Named for a North Indian term roughly translating to “cream of the crop” and literally to “milkfat,” Malai Ice Cream is worth the trek to Cobble Hill for a scoop. The ice cream—which comes in exciting flavors like orange fennel, jaggery with tamarind caramel, and red chile–chocolate—is actually eggless and churned with less air than most ice creams, making an impossibly creamy final product.
The popular Korean ice-cream store, MilkCow, is now open in Chinatown, and their giant cups of soft serve practically beg you to dig in your spoon. The ice cream—which comes in ube and “natural milk” (think fior di latte gelato as opposed to a classic vanilla)—is rich and creamy on its own, but MilkCow is also known for their unique toppings, from honeycomb to clouds of cotton candy.
Even if you have not yet eaten ice cream from Morgenstern’s, odds are you’ve seen the perfectly round scoops on Instagram. Though the Department of Health will no longer let them serve their infamous black coconut ice cream, there are still 88 other flavors (banana curry, American egg, and long pepper–raspberry to name a few) at two locations in Greenwich Village and the Lower East Side.
Known for their delightfully stretchy booza, the 500-year-old Levantine precursor to modern-day ice cream, Republic of Booza is an unmissable spot this summer, thanks to a series of collaborations with some of the city’s best restaurants. We’re talking an everything bagel booza with Black Seed Bagels, guava-plum powder sorbet with Win Son, elote booza with Tacocina, and more—all of which you can keep up with on Instagram.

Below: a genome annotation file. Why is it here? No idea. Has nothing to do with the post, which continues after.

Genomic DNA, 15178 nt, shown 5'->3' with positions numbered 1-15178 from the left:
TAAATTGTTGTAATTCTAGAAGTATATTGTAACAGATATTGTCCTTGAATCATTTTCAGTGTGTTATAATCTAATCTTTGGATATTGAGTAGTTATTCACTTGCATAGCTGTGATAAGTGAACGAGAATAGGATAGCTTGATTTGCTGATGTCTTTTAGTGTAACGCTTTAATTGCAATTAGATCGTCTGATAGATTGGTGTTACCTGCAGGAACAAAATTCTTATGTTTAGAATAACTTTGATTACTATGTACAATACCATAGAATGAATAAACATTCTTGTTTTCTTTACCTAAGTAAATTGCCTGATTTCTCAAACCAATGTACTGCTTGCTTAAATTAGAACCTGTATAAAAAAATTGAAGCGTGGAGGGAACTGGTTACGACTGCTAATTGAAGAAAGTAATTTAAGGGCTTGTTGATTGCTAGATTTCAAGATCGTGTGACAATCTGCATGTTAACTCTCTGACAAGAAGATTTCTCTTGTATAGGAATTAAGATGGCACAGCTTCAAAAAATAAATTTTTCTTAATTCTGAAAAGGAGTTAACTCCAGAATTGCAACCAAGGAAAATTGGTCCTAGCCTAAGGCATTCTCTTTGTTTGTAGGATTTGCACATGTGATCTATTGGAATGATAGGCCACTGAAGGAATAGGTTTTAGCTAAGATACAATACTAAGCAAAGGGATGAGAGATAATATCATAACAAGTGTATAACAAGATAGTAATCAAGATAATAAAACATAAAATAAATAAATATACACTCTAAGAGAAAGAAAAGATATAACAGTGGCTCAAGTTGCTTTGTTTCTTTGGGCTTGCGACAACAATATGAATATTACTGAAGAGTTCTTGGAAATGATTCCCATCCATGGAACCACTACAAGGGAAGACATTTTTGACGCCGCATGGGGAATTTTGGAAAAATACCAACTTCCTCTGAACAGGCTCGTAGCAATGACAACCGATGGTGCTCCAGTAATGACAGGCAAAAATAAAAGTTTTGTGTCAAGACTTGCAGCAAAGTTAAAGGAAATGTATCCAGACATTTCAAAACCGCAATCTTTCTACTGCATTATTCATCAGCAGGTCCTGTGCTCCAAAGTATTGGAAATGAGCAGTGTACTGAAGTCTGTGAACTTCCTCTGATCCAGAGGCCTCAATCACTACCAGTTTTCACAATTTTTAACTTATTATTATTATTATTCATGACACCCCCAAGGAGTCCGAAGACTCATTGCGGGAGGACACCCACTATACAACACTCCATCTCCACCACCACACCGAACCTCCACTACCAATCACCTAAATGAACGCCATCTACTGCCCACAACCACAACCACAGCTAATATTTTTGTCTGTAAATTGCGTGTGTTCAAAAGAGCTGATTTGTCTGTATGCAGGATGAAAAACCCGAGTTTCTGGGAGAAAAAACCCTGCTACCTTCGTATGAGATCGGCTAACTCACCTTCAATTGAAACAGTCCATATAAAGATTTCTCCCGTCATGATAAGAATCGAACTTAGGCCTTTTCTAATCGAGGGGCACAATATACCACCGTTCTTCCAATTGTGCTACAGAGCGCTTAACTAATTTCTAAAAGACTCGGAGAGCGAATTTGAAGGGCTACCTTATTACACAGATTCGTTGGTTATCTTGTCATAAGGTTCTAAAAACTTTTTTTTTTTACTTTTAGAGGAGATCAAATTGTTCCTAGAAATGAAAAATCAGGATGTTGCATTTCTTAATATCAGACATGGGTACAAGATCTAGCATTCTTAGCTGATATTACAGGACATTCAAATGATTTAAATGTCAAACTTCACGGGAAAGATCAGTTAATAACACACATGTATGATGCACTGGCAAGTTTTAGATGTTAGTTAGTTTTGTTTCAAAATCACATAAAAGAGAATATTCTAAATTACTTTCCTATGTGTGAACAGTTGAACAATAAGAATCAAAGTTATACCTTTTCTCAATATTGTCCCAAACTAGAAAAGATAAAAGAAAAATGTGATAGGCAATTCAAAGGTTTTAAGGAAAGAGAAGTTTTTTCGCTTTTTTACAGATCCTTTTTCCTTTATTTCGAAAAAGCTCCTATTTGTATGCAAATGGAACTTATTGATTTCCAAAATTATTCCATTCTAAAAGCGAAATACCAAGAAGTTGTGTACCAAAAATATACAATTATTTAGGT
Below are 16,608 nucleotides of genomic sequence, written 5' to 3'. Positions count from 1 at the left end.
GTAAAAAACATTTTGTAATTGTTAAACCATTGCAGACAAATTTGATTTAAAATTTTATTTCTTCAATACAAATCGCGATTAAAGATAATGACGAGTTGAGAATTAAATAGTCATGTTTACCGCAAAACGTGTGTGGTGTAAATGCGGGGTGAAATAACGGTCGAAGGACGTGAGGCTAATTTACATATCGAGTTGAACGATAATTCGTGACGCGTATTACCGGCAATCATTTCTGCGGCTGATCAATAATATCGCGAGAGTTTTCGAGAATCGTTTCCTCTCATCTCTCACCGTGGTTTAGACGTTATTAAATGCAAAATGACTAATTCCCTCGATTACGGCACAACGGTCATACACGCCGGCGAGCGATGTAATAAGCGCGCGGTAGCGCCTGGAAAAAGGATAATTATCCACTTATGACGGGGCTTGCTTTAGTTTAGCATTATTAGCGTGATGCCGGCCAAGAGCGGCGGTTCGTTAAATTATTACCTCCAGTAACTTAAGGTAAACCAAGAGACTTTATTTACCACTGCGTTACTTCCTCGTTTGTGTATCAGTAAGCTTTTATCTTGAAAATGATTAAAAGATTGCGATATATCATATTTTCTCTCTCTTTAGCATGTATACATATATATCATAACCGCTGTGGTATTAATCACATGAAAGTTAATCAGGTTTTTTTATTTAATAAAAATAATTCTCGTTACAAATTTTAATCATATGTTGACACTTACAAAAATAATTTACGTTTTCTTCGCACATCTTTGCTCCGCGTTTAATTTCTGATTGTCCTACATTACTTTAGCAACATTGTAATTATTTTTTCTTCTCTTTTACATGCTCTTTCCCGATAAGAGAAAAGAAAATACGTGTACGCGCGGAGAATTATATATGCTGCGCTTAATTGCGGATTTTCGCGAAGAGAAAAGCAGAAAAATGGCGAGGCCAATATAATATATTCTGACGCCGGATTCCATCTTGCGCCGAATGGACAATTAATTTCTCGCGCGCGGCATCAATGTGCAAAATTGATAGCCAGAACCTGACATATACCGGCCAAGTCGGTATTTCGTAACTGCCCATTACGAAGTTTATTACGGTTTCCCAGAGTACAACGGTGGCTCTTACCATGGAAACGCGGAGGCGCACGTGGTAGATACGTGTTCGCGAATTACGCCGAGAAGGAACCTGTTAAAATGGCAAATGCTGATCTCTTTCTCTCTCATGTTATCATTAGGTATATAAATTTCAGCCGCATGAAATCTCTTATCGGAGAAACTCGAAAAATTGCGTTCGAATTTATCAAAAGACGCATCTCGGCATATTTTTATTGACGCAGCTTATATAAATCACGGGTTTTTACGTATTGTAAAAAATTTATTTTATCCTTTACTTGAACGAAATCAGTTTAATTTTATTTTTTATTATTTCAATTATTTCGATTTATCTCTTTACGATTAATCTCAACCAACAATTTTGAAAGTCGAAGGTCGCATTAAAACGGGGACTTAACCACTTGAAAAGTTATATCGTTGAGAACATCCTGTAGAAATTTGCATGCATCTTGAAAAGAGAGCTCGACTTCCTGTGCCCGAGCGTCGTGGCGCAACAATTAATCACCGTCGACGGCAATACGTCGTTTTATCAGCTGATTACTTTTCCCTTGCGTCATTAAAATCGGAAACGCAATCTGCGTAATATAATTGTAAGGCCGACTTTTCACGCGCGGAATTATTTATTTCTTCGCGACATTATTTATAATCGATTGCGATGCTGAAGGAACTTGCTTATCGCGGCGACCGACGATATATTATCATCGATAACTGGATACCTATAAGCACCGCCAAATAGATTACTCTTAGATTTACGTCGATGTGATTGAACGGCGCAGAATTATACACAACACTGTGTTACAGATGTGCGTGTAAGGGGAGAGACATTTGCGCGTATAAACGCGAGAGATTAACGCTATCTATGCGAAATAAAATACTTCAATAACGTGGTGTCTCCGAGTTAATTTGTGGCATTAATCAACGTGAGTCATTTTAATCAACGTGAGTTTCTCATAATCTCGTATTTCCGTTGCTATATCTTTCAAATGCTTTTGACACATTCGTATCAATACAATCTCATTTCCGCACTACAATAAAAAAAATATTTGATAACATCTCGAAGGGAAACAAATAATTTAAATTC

The first family-owned ice-cream shop in Harlem in over three decades, Sugar Hill Creamery brings back the classic soda fountains vibes that used to call the neighborhood home. Owners Nick and Petrushka Bazin Larsen call the space “a love affair between community and food,” and take care to draw on the flavors of the neighborhood to inspire their ice creams.
This East Village hole-in-the-wall is revered for its vegetarian (and sometimes vegan) burgers, meticulous manipulation of produce, and really excellent ice cream. Just about every day, a new flavor of gelato (benne seed! date shake! lime labneh!) and a vegan sorbet (sour cherry with pits! roasted apricot with bay leaf!) goes up on the menu. Real heads know to get a scoop of each to go and take it on a walk around the neighborhood.
If you haven’t eaten soft serve out of a waffle cone in the shape of a fish, head to Taiyaki. Technically taiyaki translates to “fried fish” in Japanese, but the term actually refers to the fish-shaped pastries that can be filled with ice cream. Fill your taiyaki with azuki bean paste or custard first if you’d like, but either way the main event is their soft serve. With shops in Chinatown, Williamsburg, and Flushing, there are plenty of options.
Van Leeuwen is one of the only spots where the vegan ice cream—not sorbet!—is just as good as the real deal. It's made with cashew, coconut, and cocoa butter, and sometimes oat milk instead of cashews. Since their 2008 opening as a truck selling Greenpoint-churned ice cream, they now have storefronts and trucks all over the city, from Boerum Hill to the Upper East Side.